More Day of Month Goodies
In my previous post I looked at day-of-month seasonality.
Using a simple walk-forward test to minimize hindsight bias, I showed that trading the days of the month that have been strong historically has consistently led to stronger returns in the future. That’s as true today as it was in 1950.
Recall the graph above from my previous post. Trading the best half of days is shown in red, and the worst half in grey.
In this post I’ll run the same test, but break daily returns down into quartiles (1). The question is: do days in the top 25%, perform better in the future than the second 25%, the second 25% better than the third 25%, and so on…
Remember, we’re “walking this test forward”, so like my previous post, we decide which quartile each day belongs to in any given month based on that day’s average return over the 20 years prior to that month.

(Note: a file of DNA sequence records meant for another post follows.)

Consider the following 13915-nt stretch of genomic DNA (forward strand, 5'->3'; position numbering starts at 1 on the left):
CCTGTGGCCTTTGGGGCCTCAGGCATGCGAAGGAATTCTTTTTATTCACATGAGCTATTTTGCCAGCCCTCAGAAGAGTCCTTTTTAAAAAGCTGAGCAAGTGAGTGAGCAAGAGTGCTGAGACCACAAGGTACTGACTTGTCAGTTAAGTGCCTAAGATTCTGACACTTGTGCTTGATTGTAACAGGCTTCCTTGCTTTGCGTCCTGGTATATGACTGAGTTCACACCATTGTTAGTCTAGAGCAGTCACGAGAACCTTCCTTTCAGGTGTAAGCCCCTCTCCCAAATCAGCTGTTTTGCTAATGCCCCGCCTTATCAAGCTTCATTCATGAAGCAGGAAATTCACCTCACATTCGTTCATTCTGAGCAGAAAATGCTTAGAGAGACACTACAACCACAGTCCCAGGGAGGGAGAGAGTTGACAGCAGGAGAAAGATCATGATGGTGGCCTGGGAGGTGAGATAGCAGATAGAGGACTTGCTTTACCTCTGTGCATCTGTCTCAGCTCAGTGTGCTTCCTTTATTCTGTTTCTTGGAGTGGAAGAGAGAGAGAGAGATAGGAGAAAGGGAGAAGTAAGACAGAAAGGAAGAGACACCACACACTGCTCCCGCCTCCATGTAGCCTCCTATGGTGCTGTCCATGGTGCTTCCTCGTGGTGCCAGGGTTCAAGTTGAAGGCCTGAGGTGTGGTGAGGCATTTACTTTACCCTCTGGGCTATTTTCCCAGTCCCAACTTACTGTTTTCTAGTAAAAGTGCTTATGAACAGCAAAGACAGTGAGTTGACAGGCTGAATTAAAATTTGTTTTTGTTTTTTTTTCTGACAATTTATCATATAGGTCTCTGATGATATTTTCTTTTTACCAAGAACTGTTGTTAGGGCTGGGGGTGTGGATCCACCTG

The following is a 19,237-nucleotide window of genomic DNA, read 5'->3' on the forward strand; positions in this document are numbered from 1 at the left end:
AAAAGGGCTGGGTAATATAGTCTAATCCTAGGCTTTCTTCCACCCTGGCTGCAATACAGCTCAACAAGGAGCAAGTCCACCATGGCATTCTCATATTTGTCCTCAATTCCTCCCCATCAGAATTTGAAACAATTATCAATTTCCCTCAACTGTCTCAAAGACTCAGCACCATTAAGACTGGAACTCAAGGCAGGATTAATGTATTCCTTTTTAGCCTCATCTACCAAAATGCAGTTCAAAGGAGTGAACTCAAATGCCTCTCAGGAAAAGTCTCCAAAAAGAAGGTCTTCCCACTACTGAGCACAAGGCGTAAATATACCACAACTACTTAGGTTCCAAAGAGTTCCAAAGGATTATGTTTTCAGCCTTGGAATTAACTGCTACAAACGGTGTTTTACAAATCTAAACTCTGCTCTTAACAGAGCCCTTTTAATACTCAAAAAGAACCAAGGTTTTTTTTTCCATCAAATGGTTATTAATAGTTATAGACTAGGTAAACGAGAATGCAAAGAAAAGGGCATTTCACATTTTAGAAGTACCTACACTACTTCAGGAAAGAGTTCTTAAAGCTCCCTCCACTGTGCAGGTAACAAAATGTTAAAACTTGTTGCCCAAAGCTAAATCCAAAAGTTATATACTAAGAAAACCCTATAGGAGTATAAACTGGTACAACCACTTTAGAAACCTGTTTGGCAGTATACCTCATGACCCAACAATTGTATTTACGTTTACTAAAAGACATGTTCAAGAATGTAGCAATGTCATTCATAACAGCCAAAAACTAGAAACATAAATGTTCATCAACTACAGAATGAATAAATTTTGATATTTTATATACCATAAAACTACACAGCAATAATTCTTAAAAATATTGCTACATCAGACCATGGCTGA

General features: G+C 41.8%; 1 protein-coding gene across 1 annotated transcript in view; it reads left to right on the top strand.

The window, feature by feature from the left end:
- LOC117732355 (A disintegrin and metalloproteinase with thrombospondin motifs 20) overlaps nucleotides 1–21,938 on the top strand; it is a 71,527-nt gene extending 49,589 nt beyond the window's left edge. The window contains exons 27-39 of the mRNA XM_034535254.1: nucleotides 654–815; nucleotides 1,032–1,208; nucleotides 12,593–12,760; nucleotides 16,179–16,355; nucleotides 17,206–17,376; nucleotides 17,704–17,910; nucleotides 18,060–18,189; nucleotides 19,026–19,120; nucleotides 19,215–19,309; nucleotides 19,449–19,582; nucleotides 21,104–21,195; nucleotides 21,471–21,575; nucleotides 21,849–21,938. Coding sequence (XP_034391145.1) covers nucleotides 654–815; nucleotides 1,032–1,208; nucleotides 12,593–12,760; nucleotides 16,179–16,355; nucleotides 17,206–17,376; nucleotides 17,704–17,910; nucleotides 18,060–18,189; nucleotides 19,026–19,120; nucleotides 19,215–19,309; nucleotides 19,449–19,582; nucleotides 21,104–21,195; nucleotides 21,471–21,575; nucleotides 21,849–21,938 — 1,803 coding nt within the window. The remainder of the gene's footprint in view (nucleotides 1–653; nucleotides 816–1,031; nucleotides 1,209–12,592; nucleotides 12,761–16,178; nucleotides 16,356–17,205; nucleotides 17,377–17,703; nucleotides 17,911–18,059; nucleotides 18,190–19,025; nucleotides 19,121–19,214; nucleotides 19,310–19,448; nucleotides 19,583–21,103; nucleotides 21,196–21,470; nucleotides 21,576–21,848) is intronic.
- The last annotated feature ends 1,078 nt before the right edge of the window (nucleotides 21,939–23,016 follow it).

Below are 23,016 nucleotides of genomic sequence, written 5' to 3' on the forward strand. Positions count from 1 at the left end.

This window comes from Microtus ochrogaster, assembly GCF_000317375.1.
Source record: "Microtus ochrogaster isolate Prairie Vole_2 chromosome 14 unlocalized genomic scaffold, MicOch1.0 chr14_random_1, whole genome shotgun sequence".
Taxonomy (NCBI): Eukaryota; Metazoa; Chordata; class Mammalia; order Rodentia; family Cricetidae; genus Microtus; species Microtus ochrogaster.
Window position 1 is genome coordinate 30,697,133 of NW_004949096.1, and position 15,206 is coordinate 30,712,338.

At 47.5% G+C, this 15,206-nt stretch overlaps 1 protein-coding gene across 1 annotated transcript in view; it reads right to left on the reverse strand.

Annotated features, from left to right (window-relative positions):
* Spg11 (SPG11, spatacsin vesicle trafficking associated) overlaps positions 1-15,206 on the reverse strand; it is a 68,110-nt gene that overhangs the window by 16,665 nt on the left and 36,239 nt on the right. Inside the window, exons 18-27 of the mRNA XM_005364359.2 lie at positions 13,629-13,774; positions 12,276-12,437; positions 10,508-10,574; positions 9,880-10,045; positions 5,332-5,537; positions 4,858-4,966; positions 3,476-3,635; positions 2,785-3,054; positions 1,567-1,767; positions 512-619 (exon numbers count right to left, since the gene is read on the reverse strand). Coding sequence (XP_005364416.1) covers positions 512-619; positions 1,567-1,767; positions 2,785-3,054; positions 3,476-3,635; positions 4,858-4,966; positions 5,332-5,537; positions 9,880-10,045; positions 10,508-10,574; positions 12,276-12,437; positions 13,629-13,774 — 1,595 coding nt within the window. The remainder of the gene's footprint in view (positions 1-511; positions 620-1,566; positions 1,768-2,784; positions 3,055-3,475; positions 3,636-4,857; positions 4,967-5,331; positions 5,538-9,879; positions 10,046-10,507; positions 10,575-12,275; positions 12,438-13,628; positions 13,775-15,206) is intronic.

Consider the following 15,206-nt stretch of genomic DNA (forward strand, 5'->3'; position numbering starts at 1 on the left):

Results show that quartile 1 (i.e. the strongest 5 days of the month) goes on to outperform quartile 2, 2 outperforms 3, and 3 outperforms 4, all by a wide margin, lending further credence to the value of day of month seasonality.
The conclusion would be similar had I used other quantiles (tertiles, quintiles, etc)
Lastly, here are the days that the model would have predicted to be strong (quartiles 1 and 2) and weak (quartiles 3 and 4) for October (2).
I’ve highlighted one additional day, 10/24 (FRB announcement), as particularly bullish since, as we’ve talked about on the blog often, Fed days have been consistently bullish events for nearly two decades and it seemed a waste not to include it.
Now that I’m back in the blogging saddle again, I’m considering releasing this calendar monthly, so be on the lookout.
(1) In my previous post I normalized all months to 21 trading days. In this post, I’ve normalized to 20 trading days to make them fit evenly into our quartiles.
(2) In this series of posts I’ve been using average daily return to identify best and worst days. In this calendar (and any future calendars) though I’m using a slightly more sophisticated approach based on the distribution of historical returns. Results will be similar, but (I hope) a bit better.
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